Imminent vs. Eminent: A Difference That Stands Out

Would you refer to someone as imminent or eminent? Only one vowel and one “m” separate eminent and imminent, but despite these similarities, the words are unrelated.

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The Difference Between Eminent and Imminent

Imminent and eminent are pronounced similarly but have unrelated meanings, origins and spellings.

  • eminent (eh-muh-nehnt)- someone who is famous or successful

  • imminent (ih-muh-nehnt) - about or bound to happen

Using Imminent in a Sentence

Imminent is an adjective that means “about to happen,” “impending” or “upcoming.” It is derived from the Latin words in (towards) and minere (to project).

  • My parent’s arrival is imminent.

  • I’m preparing for my imminent retirement.

  • The newscaster said the hurricane would result in imminent disaster.

Meaning and Usage of Eminent

Eminent is defined as “a successful or famous person.” The word comes from the Old French éminent and the Latin term eminentem, which means “prominent” or “projecting.”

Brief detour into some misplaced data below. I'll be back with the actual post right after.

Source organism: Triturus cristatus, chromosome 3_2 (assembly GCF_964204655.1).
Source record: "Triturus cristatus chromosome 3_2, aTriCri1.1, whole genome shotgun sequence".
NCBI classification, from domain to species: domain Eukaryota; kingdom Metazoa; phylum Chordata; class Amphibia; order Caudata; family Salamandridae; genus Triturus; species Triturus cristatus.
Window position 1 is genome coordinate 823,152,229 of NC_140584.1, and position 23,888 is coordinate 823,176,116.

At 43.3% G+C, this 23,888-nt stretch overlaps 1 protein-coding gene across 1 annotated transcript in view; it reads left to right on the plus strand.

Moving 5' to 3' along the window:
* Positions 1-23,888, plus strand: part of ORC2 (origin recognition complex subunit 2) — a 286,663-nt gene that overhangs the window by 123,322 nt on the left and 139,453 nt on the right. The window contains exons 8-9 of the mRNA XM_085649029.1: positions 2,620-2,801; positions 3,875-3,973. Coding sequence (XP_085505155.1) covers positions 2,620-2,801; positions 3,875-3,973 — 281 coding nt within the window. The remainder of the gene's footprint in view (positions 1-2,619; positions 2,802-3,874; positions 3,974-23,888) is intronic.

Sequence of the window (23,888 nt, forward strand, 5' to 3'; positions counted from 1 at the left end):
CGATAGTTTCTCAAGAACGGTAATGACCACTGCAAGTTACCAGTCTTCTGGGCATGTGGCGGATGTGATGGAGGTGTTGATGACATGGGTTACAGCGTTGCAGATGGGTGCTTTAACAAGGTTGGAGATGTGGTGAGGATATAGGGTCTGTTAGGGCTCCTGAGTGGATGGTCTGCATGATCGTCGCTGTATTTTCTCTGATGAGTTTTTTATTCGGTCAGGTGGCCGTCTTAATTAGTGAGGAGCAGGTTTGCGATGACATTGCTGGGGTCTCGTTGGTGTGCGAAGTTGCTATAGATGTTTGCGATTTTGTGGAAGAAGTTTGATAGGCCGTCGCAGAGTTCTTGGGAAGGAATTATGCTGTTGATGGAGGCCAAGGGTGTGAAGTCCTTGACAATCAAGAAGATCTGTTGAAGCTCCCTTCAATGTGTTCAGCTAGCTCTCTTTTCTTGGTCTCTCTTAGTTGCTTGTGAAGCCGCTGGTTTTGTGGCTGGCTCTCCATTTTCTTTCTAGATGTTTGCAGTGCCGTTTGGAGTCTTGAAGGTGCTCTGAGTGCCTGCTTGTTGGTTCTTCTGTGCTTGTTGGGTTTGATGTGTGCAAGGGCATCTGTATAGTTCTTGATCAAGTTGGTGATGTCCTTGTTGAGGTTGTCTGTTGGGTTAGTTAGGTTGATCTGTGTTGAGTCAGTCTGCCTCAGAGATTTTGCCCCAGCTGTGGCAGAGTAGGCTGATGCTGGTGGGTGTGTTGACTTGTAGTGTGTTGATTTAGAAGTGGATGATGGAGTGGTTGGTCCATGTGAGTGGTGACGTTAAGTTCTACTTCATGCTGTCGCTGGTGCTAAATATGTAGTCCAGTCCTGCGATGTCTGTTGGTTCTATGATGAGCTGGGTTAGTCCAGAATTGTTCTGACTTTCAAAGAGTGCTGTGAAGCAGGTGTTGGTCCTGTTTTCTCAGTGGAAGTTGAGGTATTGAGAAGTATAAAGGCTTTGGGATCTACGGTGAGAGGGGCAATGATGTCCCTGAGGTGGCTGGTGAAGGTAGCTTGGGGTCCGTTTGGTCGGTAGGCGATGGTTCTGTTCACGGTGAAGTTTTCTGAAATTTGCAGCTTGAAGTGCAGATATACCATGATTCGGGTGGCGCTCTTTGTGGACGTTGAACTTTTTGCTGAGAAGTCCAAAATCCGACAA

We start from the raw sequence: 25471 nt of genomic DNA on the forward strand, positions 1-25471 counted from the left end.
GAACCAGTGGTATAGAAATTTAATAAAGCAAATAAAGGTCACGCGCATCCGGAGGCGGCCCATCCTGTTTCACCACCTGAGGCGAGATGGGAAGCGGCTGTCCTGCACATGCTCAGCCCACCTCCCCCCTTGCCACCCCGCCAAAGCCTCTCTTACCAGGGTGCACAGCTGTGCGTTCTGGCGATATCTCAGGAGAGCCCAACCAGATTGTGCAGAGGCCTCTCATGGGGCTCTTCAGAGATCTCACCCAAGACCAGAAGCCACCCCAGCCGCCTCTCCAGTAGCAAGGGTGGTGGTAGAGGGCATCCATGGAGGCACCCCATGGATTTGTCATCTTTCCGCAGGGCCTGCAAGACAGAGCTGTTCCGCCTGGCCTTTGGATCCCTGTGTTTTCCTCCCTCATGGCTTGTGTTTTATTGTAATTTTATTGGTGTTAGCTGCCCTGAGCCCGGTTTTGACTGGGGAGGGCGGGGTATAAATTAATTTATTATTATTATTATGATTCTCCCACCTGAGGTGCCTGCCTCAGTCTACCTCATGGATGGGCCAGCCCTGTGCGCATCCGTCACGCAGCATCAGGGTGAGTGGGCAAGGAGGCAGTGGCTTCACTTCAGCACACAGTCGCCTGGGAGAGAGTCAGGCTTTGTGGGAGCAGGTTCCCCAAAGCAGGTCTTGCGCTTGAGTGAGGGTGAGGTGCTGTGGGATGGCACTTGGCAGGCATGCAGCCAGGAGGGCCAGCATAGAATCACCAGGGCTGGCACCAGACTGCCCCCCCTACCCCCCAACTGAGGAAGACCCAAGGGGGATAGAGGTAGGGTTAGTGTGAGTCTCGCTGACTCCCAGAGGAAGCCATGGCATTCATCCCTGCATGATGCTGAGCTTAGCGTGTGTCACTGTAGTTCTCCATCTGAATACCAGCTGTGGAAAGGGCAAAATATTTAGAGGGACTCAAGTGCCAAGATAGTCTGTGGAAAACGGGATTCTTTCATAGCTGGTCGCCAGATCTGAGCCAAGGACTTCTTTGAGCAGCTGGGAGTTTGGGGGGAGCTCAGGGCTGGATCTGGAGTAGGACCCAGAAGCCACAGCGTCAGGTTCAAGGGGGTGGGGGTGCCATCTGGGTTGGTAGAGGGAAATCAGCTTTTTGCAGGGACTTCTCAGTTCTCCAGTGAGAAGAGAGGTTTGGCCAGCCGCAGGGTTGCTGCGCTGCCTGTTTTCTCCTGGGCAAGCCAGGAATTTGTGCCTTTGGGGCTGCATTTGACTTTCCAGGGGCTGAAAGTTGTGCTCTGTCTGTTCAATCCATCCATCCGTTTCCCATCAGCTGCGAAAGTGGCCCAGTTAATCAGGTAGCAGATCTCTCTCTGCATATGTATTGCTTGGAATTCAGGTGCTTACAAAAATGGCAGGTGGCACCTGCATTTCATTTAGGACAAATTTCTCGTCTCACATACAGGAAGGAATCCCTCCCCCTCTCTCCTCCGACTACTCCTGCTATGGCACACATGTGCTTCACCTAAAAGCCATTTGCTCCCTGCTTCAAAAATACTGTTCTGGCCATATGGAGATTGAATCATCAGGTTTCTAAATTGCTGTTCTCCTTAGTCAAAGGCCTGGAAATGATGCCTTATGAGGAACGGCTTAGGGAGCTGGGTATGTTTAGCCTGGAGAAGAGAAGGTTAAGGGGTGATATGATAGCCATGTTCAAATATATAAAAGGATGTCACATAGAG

• He is eminent as a businessman.

  • The eminent judge entered the courtroom.

  • The meeting included many eminent personalities including scientists.

What About Immanent?

The adjective immanent is pronounced the same way as imminent, so they are sometimes mistaken for one another. Immanent means “existing or operating within” or “innate.” In religious contexts it means “transcendent” and in philosophy, it means “taking place within the mind.”

  • The priest spoke of God’s immanent grace.

  • Love is immanent in human nature.

  • Her beauty was immanent.

Tricks to Remember the Difference

Eminent, imminent and immanent are all separate words. You can use tricks to remember each meaning and spelling.

  • Eminent begins with em-, and eminent people built empires.
  • Imminent begins with imm- as does immediate. Both have to do with time and something approaching quickly.
  • Immanent also begins with imm- and is primarily used in religious and philosophical contexts. Although immanent means something inherent, it is often used in religious contexts to refer to something transcendent and beyond the limit, so you can associate this with immense.
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Prepare for Imminent Spelling Lessons

Sometimes changing the initial vowel of a word makes all the difference. Take elicit and illicit for example. Another example of changing the vowel to change the meaning is enquire vs. inquire.